100 Years Anniversary – The Passport Photo And Its History

100 Years Anniversary – The Passport Photo And Its History

2015 was actually the 100th anniversary of the passport photo but it was unfortunately not much communicated or even celebrated. Only the British newspaper “The Sunday Post” published a brief article in March 2015. The history of Man’s most traveled document is quite interesting, entertaining and educating at the same time. Here are some facts about the passport photo you might didn’t know before.

The passport photo is since “just” 100 years a significant characteristic of any issued passport. The variations of photos were very broad when introduced in 1915. The exact date for introducing the passport photo in German passports by law was 1. January 1915.

However in the beginning there were no rules how a passport photo should look like. So you can find most interesting photos from this time. For me, such early passports are some kind of ART as no passport (photo) looked the same considering the handwriting, the colorful stamps and revenues and of course the photo itself.

Before passport photos were introduced there was only a description of the bearer. Only the British passport was for more than 100 years the only passport without such a description of the holder. Then typically saying “Mr. Peter Parker, a British subject, travelling on the continent”.

The description looked like that:

  • Age
  • Stature: e.g. small, tall etc…
  • Hair: color, bald etc…
  • Eyes: color
  • Face: e.g. round, oval etc…
  • Distinguishing marks: e.g. scar, tattoo, missing finger etc…

This was of course not much accurate, except for a truly outstanding distinguishing mark. Introducing a photo into a passport improved the verification of it’s bearer significantly (in combination with the personal description). However passport photos were not standardized in the beginning and so you can find all variations of photos.

E.g. people standing in the park (full size photo), sitting on a bench or on a horse or showing them playing a guitar. Photos with hats were very common. Also the sizes of a photograph was not defined and all sizes were possible as long there were a place to mount them into a passport.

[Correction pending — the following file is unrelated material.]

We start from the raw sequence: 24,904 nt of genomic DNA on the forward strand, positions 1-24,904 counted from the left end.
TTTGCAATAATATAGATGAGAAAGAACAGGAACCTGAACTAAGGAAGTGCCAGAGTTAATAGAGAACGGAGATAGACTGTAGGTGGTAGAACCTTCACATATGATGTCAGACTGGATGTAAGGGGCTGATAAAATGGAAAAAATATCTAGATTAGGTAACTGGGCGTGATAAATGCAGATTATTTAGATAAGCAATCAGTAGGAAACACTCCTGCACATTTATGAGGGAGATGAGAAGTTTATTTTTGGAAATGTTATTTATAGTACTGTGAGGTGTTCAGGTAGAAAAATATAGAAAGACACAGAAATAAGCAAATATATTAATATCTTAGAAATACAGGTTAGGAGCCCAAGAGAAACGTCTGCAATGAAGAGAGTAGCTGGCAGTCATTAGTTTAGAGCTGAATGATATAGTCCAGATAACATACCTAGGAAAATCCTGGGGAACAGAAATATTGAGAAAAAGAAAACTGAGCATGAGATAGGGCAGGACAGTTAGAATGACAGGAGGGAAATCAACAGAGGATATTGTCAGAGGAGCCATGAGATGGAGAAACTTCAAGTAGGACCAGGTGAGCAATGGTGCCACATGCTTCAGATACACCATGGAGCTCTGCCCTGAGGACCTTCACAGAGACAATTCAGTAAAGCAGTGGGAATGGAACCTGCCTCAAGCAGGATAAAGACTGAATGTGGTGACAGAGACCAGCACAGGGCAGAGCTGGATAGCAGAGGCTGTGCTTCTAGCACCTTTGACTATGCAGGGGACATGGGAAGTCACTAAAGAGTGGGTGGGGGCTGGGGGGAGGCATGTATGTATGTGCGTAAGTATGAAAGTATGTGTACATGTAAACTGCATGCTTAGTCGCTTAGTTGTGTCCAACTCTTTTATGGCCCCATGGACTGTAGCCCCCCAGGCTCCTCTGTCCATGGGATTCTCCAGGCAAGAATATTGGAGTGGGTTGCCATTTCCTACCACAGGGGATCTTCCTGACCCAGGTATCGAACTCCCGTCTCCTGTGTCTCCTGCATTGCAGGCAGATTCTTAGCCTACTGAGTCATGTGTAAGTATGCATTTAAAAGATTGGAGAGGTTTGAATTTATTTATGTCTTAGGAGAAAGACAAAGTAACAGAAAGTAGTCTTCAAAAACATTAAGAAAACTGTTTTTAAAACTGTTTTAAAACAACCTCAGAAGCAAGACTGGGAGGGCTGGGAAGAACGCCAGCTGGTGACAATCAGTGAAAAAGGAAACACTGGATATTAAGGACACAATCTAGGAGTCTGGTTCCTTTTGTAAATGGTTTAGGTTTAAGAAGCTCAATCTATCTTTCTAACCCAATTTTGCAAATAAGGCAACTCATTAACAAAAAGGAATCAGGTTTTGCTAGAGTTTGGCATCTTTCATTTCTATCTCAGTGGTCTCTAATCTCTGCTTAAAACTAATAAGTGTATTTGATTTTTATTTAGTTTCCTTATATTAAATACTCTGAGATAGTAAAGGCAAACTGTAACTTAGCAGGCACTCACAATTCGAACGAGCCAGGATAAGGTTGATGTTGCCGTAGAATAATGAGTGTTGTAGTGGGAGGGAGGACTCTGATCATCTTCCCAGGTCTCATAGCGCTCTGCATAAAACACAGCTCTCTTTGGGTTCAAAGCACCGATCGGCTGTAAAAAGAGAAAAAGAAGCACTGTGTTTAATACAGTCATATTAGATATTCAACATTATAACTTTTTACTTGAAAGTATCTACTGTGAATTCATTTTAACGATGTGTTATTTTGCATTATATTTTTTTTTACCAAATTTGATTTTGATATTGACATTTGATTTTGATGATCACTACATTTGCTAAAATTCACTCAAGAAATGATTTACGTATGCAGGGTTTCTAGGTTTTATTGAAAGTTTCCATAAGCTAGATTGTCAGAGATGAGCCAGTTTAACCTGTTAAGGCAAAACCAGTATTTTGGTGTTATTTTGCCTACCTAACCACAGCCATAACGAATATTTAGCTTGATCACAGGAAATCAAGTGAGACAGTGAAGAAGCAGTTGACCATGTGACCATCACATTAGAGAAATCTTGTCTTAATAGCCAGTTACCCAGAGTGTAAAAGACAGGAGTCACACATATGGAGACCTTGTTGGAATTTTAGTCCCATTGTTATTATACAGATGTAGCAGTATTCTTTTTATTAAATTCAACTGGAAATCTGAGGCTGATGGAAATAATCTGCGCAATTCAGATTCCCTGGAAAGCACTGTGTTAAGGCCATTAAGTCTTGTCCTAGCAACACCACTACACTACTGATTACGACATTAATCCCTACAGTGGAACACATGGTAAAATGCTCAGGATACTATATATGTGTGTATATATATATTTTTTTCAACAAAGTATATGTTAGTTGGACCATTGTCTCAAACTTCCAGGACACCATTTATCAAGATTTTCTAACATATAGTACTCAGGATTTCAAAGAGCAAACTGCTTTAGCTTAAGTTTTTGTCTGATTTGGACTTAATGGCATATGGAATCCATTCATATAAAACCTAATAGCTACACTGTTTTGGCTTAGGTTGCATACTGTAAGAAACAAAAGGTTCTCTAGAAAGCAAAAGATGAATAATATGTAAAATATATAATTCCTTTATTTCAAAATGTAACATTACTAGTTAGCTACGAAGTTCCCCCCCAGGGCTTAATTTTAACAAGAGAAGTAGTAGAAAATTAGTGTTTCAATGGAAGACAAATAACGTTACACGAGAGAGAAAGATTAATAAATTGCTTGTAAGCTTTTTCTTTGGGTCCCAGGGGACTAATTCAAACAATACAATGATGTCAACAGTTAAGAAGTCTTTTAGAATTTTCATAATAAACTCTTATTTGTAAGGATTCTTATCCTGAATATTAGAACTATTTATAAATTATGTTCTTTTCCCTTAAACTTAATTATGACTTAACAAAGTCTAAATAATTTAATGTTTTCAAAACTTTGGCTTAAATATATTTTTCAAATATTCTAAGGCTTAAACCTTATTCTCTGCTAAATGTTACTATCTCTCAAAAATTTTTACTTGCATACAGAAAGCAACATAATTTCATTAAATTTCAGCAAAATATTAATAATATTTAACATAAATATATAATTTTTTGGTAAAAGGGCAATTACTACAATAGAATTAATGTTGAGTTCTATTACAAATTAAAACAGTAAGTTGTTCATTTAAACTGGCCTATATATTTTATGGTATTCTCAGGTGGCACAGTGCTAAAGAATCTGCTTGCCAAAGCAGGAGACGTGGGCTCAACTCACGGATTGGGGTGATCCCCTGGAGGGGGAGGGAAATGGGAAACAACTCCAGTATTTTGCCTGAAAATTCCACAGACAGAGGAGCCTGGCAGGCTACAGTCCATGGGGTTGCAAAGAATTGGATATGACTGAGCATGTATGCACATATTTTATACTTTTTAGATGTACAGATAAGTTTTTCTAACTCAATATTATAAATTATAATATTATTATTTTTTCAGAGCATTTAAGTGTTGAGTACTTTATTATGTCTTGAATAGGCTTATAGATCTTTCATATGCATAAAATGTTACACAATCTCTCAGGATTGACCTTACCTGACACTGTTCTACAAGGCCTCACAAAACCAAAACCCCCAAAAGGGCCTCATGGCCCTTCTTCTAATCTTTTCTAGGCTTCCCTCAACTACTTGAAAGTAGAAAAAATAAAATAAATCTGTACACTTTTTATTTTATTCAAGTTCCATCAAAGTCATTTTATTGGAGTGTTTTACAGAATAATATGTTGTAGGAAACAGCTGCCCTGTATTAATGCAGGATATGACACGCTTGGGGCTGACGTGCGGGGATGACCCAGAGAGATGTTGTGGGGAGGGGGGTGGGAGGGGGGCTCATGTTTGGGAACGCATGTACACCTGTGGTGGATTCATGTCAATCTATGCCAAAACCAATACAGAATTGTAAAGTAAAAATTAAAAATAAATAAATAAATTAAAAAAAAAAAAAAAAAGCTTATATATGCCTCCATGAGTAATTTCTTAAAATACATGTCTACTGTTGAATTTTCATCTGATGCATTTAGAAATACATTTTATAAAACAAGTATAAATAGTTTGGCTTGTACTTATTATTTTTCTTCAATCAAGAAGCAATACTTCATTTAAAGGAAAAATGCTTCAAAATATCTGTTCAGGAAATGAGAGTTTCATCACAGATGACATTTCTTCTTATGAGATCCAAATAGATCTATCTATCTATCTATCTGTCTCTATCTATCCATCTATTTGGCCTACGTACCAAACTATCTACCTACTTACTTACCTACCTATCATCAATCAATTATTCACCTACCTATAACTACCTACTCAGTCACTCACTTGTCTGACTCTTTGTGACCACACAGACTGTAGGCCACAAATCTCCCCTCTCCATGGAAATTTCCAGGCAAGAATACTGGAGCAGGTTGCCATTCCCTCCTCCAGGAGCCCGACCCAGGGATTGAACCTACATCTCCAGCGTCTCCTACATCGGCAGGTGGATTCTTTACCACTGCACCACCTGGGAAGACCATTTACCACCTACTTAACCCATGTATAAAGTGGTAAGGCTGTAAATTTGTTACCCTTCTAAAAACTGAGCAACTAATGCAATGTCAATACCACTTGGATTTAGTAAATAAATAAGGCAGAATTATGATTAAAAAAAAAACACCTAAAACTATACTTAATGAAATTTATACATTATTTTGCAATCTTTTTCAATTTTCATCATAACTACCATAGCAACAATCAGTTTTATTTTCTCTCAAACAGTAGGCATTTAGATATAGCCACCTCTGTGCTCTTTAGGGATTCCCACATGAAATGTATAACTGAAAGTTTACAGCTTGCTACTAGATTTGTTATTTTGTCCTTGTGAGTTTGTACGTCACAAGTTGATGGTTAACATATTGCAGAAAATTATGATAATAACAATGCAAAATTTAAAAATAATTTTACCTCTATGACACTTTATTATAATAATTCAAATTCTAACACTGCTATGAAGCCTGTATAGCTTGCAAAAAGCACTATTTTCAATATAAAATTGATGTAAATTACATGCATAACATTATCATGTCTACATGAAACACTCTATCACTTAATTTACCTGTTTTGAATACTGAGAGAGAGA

Here some examples…

Germany, Bremen 1921, girl with guitar

KR_Konstantinopel 1915b

Germany, Ambassador von Wangenheim 1915. His passport picture has the size of a post card while his diplomatic passport has also a huge size of 33 x 41 cm.

By 1926 the rule of “full face, without a hat” was implemented in the UK and a size of image had been specified.

Japan 1934, girl in Kimono

Another very unusual photo is this one in a Andorran passport from 1942! Color or colorized photos were not common at all at this time, so this is also an excellent example of an early use of a color photo.

Andorran Passport 1942 with a color passport photo

Andorra 1942, colorized photo

Passport photo rules became more strict in 1960s (USA). You could not SMILE anymore in a passport photo. Another radical change was the switch to color photos probably end of the 1970s which substantially increased the identifying accuracy of the photograph.

Thailand 1970s

While passport photos had an “official character” people were wearing back then more often a suit and tie. Also this changed in time and the “dress code” was more relaxed.

In the 21st century the passport doesn’t contain anymore a laminated photo print. Instead the entire page/photo has been digitally generated. This supports of course fraud and forgery. Several security features like a hologram, watermark and/or micro printing protecting the digital photo.

Thailand latest version with hologram

 

UK passport, latest version

Certainly the idea of the photograph as a physical object with some authenticity or history has been erased. Who knows if passports will be around in 20 years? They may become artifacts of the “print era”, along with the vast majority of other photographs that used to be printed but are now seen only on screens.

100 Years Anniversary – The Passport Photo And Its History

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